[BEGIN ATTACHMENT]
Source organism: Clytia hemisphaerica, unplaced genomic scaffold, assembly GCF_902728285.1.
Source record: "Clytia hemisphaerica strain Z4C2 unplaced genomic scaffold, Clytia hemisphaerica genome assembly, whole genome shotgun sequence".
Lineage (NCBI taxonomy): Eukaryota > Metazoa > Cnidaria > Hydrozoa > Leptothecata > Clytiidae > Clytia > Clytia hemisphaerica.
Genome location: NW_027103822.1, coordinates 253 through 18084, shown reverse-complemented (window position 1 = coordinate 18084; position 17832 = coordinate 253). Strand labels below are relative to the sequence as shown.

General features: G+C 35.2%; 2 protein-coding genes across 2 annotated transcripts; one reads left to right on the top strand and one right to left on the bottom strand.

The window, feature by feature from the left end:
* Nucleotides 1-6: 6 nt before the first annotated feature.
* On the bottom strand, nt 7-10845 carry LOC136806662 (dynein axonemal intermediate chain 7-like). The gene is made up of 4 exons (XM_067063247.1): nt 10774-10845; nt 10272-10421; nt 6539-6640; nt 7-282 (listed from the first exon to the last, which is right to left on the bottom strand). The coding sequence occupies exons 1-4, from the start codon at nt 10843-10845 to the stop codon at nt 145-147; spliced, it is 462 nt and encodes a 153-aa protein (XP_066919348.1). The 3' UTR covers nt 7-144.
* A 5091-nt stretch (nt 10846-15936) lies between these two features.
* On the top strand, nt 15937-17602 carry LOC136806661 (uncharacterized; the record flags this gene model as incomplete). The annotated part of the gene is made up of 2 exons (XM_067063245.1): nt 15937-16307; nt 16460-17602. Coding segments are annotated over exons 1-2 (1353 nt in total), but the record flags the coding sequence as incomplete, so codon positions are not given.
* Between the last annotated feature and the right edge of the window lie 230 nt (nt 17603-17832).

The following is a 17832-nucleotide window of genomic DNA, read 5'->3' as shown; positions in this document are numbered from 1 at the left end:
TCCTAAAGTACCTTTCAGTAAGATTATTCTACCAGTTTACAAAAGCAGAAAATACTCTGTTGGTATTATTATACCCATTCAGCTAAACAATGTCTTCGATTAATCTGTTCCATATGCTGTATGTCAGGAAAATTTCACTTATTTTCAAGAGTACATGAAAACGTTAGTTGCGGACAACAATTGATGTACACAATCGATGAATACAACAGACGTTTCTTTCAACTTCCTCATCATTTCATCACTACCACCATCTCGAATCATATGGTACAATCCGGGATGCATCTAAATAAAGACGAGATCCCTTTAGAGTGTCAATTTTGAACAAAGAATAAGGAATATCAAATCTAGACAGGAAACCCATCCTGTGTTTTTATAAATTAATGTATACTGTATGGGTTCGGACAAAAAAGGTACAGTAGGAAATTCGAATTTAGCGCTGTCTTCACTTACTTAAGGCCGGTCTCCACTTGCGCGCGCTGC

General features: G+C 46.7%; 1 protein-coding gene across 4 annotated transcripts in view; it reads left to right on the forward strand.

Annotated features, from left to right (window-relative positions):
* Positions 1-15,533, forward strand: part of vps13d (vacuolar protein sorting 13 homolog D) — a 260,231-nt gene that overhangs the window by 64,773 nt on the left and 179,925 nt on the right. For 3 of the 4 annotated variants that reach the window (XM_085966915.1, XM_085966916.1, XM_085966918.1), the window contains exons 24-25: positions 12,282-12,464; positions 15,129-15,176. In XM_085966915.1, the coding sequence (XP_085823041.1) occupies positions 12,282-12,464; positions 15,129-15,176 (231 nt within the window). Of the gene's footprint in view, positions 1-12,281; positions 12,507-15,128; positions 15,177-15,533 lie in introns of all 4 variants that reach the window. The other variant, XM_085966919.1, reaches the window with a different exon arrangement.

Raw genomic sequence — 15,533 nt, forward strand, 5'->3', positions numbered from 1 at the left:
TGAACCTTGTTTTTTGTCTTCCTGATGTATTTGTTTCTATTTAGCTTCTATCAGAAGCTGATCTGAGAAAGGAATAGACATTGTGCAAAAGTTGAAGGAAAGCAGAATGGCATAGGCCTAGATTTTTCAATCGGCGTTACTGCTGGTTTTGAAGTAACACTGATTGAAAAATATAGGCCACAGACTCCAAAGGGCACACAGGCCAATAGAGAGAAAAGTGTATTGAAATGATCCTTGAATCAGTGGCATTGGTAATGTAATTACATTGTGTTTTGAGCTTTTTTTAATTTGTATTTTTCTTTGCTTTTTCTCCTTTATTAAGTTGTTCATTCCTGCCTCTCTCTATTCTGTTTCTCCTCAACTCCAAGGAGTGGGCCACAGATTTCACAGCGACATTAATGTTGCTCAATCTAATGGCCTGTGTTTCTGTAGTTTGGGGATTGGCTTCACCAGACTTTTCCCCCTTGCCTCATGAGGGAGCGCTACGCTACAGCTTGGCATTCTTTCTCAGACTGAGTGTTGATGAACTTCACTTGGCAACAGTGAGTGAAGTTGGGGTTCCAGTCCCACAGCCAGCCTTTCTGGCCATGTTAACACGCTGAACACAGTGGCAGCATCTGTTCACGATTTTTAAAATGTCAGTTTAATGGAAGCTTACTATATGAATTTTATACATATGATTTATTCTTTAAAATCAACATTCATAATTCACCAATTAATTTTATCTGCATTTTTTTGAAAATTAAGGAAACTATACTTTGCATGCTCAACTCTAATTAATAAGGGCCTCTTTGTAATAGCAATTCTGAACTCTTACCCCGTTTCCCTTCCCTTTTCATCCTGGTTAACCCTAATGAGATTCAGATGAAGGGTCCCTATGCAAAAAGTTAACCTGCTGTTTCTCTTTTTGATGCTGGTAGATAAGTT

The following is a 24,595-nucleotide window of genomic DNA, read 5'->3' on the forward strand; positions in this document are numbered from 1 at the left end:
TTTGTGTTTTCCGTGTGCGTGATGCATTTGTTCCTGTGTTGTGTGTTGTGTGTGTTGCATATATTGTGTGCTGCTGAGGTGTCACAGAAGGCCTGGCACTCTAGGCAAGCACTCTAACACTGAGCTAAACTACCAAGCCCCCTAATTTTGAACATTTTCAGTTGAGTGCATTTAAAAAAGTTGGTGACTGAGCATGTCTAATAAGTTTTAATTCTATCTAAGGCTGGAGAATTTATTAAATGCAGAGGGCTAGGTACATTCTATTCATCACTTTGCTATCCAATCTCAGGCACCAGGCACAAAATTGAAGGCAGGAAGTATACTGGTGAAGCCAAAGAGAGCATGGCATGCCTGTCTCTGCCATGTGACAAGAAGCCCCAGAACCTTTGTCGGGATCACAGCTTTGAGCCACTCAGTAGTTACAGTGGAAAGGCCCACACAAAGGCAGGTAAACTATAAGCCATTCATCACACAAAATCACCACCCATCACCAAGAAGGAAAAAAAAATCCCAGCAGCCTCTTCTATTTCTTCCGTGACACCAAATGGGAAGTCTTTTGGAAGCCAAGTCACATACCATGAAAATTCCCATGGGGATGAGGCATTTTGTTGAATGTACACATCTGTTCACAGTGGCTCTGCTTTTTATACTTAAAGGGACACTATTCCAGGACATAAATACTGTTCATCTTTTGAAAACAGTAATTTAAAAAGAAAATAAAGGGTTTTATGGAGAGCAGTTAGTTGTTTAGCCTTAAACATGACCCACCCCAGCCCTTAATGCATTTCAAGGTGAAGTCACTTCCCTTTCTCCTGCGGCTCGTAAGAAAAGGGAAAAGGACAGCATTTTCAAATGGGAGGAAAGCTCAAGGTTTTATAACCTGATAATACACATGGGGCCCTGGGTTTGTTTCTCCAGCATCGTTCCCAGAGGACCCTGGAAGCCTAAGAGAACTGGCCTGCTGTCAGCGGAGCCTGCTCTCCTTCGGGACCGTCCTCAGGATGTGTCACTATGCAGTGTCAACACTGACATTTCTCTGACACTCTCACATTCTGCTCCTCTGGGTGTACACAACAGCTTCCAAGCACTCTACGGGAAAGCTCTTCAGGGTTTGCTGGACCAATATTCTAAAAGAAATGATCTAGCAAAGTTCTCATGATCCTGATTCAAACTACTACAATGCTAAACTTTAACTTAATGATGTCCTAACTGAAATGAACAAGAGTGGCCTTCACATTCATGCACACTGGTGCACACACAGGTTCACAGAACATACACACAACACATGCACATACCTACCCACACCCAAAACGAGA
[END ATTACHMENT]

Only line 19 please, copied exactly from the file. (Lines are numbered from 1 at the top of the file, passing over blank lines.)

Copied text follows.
The following is a 24,595-nucleotide window of genomic DNA, read 5'->3' on the forward strand; positions in this document are numbered from 1 at the left end: